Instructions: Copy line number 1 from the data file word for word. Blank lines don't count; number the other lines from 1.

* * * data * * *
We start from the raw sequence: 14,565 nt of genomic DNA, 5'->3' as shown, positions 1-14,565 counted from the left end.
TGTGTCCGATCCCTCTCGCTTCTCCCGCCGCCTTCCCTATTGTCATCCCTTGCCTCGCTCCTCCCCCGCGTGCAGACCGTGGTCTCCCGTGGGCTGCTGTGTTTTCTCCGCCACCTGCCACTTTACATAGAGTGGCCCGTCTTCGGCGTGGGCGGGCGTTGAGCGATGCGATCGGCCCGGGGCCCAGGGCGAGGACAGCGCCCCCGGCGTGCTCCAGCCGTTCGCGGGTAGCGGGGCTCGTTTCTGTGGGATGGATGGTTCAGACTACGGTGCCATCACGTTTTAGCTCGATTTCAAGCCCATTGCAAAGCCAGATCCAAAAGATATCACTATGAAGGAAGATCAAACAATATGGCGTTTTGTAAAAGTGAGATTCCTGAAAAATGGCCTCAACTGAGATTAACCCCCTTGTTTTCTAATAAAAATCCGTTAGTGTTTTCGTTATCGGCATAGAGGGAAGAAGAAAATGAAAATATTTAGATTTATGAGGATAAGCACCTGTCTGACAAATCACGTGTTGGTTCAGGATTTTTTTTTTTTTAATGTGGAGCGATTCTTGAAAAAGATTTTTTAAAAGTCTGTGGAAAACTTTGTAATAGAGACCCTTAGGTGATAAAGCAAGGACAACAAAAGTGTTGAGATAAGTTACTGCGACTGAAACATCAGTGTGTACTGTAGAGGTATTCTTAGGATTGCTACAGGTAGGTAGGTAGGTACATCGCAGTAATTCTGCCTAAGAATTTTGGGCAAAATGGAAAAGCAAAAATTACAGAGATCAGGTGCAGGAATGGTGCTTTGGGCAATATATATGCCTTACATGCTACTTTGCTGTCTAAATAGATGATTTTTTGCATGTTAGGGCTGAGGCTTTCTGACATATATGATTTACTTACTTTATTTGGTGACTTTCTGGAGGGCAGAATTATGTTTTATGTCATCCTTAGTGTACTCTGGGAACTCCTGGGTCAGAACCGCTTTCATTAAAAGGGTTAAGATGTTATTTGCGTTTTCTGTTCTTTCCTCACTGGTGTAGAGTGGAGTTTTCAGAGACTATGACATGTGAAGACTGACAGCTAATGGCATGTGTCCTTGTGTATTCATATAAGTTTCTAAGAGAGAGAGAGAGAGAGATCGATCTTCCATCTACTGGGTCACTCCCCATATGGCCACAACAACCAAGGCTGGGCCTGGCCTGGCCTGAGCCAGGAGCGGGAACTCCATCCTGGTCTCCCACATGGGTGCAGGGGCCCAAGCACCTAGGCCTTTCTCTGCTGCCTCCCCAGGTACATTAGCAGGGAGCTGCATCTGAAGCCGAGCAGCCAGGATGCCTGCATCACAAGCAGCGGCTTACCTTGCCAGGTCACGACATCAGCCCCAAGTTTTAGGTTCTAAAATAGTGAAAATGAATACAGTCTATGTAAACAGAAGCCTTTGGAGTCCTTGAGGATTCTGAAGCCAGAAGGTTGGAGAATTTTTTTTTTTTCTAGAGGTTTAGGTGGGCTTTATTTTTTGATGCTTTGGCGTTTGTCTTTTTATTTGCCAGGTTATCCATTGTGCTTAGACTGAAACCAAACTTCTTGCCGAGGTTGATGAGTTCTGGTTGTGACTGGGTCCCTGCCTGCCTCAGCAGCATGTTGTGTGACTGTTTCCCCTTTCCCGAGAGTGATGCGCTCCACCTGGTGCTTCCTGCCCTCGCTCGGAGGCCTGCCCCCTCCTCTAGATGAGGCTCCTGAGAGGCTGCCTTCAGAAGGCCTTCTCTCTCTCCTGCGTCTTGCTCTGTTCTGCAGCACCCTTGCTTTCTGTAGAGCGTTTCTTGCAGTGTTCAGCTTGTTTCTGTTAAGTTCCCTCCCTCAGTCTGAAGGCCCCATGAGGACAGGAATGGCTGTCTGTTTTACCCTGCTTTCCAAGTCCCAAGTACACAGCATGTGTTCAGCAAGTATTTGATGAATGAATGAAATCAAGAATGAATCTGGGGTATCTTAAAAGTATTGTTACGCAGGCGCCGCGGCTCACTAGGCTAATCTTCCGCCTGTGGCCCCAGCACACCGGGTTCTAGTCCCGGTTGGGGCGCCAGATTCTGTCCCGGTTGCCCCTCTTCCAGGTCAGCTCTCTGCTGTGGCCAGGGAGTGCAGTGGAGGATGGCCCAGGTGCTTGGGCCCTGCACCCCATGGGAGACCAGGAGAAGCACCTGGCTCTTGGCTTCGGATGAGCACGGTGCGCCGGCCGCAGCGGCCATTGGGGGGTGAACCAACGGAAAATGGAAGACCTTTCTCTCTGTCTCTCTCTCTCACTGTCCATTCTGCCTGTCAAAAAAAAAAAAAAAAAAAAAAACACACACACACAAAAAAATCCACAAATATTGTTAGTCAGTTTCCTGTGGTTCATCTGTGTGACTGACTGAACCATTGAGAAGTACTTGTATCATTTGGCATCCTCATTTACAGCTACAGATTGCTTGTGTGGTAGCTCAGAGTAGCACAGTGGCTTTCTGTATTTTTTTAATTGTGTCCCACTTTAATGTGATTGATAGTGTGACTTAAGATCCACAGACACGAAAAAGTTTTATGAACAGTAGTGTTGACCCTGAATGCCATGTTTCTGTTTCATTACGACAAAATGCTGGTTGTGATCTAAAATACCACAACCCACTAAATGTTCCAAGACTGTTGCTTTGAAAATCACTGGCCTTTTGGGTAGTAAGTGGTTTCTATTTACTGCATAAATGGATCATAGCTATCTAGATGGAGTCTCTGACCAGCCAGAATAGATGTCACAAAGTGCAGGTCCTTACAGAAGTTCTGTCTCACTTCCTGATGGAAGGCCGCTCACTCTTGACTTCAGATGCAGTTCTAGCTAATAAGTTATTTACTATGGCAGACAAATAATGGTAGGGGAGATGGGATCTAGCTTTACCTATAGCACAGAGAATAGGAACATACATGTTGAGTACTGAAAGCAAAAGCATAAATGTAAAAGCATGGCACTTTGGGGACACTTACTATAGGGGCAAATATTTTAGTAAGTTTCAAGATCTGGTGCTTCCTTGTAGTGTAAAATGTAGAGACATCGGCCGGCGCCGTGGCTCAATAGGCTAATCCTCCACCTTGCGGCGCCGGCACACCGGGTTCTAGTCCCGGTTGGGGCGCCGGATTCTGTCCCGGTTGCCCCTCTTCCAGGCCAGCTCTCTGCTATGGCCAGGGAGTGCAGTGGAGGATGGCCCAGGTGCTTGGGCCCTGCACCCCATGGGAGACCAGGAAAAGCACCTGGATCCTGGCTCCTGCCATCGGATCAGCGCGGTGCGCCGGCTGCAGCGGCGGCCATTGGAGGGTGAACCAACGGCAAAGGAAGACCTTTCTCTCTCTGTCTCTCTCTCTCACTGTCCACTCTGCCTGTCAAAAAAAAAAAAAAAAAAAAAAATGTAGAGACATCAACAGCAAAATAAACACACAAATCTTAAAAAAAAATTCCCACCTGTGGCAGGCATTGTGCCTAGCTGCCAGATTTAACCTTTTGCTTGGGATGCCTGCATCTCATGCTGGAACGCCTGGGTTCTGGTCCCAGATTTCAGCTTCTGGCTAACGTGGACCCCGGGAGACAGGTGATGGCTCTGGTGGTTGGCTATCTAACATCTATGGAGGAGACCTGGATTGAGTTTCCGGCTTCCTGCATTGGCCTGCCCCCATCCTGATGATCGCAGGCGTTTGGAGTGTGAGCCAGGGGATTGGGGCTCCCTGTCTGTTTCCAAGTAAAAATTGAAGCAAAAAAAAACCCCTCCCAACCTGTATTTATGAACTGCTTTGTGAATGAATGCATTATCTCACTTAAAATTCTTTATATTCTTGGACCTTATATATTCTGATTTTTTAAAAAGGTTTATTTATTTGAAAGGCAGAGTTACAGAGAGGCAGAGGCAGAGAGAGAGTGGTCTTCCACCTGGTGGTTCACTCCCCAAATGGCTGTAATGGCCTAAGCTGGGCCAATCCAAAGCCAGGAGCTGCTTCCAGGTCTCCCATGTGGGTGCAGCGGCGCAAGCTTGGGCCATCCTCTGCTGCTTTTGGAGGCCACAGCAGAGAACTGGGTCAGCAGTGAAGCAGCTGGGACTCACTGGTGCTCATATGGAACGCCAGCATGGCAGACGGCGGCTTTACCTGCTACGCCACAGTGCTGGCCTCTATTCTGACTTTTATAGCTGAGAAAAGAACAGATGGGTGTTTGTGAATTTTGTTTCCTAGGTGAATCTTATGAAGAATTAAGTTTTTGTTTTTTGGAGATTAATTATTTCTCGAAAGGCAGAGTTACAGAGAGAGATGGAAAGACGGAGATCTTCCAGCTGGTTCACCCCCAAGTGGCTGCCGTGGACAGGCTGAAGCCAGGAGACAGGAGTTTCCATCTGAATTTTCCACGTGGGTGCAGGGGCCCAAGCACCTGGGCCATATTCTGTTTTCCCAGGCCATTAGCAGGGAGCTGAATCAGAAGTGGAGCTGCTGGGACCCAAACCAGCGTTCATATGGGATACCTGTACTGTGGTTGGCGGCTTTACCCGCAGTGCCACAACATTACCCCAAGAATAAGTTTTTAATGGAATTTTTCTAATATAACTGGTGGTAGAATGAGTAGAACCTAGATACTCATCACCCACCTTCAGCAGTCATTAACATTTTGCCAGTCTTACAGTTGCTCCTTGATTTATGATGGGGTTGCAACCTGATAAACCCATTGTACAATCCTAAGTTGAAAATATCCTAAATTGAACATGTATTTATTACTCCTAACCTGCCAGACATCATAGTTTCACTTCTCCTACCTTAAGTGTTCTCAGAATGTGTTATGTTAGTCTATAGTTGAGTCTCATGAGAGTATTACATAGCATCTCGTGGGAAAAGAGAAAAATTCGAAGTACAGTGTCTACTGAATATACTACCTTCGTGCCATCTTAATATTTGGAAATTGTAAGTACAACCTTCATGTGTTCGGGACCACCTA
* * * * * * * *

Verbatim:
We start from the raw sequence: 14,565 nt of genomic DNA, 5'->3' as shown, positions 1-14,565 counted from the left end.